I've been looking at this tutorial: http://www.cl.cam.ac.uk/projects/raspberrypi/tutorials/temperature/

And I have some questions:

  1. Must we connect the data pin to GPIO4? Why not some other GPIO?

  2. How does exactly the sensor work? I mean what is the signal that it sends through the DATA pin? Is it somehow unified for all temp sensors so the kernel can understand any of them?

  3. Why do we have to put a resistor between the POWER and DATA pins?


Must we connect the data pin to GPIO4? Why not some other GPIO?

The sensor uses the 1-wire communication protocol. Originally the Pi driver for the 1-wire protocol was hard wired to use GPIO4. Now you can use any accessible GPIO. The GPIO still defaults to 4 but you can specify another by


where x is the Broadcom numbered GPIO you want to use.

How does exactly the sensor work?

I have no idea. It communicates the result in digital fashion using the complicated Dallas 1-wire bus protocol. Only 1-wire sensors use this protocol. Other popular sensors such as the DHTxx series do not.

Why do we have to put a resistor between the POWER and DATA pins

You don't unless the sensor is powered from 3V3. You should have an external pull-up to 3V3 of about 4k7. The sensor signals 0 by pulling the DATA line to ground. It signals 1 by letting the signal float to an external voltage. This system simplifies signalling in both directions along one wire. It also allows the device to be powered by 5V but have its DATA line connected to a only 3V3 tolerant GPIO like the Pis.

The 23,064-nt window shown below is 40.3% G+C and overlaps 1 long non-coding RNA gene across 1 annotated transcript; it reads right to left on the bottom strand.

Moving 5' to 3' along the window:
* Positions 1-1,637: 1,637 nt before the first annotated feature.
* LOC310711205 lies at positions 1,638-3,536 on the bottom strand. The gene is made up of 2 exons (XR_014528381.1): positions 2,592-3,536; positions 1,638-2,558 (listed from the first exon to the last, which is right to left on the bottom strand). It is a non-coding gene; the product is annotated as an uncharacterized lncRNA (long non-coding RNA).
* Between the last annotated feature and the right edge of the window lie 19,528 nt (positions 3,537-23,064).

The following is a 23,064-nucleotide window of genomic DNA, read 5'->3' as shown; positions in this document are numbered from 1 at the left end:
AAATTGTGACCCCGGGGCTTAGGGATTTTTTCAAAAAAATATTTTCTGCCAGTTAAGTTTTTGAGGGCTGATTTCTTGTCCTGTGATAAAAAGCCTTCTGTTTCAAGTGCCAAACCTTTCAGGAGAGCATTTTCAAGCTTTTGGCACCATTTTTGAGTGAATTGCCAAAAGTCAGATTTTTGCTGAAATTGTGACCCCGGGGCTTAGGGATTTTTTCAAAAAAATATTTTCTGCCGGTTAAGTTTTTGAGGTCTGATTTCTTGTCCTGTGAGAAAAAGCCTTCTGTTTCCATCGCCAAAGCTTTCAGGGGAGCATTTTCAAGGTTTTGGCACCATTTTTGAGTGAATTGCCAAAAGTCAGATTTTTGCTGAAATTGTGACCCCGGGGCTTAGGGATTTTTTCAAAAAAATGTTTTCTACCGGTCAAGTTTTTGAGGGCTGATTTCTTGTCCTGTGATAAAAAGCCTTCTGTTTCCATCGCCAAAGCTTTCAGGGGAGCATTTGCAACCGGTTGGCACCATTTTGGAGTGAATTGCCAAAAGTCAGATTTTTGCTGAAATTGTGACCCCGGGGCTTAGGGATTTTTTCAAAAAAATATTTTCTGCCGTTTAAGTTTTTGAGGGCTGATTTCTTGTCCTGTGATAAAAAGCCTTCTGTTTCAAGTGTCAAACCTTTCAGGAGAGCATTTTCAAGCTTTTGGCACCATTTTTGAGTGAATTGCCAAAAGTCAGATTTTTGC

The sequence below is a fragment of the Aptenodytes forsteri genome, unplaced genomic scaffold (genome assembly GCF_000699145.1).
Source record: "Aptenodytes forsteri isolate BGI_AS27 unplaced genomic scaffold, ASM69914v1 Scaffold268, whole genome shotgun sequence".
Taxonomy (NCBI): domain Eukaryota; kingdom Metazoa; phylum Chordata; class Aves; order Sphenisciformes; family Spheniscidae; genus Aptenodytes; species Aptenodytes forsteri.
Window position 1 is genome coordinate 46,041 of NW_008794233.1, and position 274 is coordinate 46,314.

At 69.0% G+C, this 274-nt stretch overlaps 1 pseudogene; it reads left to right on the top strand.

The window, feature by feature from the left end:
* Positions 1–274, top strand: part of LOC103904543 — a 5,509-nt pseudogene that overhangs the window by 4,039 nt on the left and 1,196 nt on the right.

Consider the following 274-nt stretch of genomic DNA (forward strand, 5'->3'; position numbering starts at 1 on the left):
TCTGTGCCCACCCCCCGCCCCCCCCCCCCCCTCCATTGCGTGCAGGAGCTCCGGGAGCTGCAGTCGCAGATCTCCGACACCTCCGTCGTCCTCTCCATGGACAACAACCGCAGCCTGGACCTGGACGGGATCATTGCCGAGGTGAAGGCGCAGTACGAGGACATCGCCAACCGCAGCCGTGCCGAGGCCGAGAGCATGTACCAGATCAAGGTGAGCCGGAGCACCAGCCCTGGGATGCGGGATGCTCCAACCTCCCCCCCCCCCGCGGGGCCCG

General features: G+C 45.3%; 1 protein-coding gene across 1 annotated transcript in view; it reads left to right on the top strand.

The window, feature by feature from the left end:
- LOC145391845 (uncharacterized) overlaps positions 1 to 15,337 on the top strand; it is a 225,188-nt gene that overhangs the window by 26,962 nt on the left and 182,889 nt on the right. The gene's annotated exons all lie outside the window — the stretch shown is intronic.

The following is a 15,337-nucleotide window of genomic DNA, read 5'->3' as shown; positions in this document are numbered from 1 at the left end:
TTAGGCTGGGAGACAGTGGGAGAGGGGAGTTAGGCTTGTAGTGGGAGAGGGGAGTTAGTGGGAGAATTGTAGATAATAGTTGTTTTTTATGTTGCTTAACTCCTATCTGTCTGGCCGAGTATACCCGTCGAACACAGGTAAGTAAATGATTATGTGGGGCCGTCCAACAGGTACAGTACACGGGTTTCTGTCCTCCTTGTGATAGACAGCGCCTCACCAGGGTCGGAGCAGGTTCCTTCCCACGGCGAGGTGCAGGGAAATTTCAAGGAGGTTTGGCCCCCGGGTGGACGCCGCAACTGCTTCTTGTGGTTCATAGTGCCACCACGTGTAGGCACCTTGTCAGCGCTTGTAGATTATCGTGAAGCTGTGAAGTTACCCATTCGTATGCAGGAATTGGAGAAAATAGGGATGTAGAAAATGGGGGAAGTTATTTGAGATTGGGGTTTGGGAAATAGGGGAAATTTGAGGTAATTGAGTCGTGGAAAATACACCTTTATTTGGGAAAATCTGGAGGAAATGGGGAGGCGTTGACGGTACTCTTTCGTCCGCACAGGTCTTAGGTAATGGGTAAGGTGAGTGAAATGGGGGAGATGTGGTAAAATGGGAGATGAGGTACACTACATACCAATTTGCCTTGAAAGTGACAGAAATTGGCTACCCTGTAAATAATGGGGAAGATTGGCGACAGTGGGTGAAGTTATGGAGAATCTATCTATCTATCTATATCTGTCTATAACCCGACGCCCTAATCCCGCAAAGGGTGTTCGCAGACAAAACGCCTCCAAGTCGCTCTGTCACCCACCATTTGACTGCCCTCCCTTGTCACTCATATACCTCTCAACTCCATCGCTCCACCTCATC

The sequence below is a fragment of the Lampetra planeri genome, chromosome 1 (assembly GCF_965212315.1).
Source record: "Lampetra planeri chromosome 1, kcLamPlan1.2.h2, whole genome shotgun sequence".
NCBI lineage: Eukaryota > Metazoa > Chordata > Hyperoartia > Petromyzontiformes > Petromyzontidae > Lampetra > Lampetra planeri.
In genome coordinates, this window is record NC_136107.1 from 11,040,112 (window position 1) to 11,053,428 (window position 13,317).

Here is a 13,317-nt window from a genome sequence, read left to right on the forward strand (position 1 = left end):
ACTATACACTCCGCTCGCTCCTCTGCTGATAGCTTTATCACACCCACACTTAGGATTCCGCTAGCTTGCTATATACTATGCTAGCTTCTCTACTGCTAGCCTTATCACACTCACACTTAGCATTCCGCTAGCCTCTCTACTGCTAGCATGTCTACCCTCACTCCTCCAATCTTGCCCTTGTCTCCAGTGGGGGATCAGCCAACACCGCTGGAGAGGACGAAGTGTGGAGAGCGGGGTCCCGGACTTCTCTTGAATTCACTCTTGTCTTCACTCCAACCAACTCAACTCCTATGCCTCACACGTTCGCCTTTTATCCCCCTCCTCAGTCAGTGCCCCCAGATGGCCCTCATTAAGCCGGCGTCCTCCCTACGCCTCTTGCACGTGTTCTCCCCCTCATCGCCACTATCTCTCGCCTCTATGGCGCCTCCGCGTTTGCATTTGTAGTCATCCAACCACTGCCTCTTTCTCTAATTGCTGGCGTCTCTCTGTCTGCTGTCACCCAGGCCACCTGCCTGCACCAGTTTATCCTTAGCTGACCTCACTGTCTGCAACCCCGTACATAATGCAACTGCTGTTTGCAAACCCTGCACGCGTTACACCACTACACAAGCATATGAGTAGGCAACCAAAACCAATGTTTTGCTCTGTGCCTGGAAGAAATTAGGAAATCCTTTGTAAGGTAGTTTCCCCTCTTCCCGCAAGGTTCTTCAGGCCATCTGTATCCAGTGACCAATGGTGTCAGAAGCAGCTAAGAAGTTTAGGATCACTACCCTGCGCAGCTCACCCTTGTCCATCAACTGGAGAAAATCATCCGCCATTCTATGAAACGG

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  1. See joan's answer for how to configure the w1-gpio driver in your raspberry Pi config file.

  2. You can see more information about how the sensor and 1-Wire protocol work by looking at the data sheet for that particular sensor. Additionally if you want some real code to look at, you can see the code for the Linux w1-therm driver which implements the protocol. The most important pieces are in the w1_slave_show function – the driver has to send over a bunch of commands in order to actually get the reading. Here's some annotated bits from that function:

    // select the appropriate device on the bus
    if (!w1_reset_select_slave(sl)) {
        // get the power supply mode
        w1_write_8(dev, W1_READ_PSUPPLY);
        external_power = w1_read_8(dev);
        // send a convert temperature command to get a reading
        w1_write_8(dev, W1_CONVERT_TEMP);
        // wait up to 750ms for the conversion
        sleep_rem = msleep_interruptible(tm);
        // now read the full scratchpad memory in from the sensor
        w1_write_8(dev, W1_READ_SCRATCHPAD);
        if ((count = w1_read_block(dev, rom, 9)) != 9) {
            /* snip */

    The most recent reading is stored in the first 2 bytes of the scratchpad memory, in 12.4 fixed point. Later on it reads out those bytes and converts them to an integer, which corresponds to temp * 1000:

    static inline int w1_DS18B20_convert_temp(u8 rom[9])
        s16 t = le16_to_cpup((__le16 *)rom);
        return t*1000/16;

    There is a bunch of stuff in there about using the parasite power mode, which uses only the data line and an internal capacitor to power the device. Assuming you're externally powering the device via the Raspberry Pi's 3.3V rails then you can ignore a lot of that. All of this information is elaborated on in the data sheet for the DS18B20 component in the tutorial. It would seem from that code that all of the supported devices share most of the same protocol.

  3. This is called a pull-up resistor and is used to ensure that the data line has a reference point for when it signals high. See this question for more information about why that particular resistor works.

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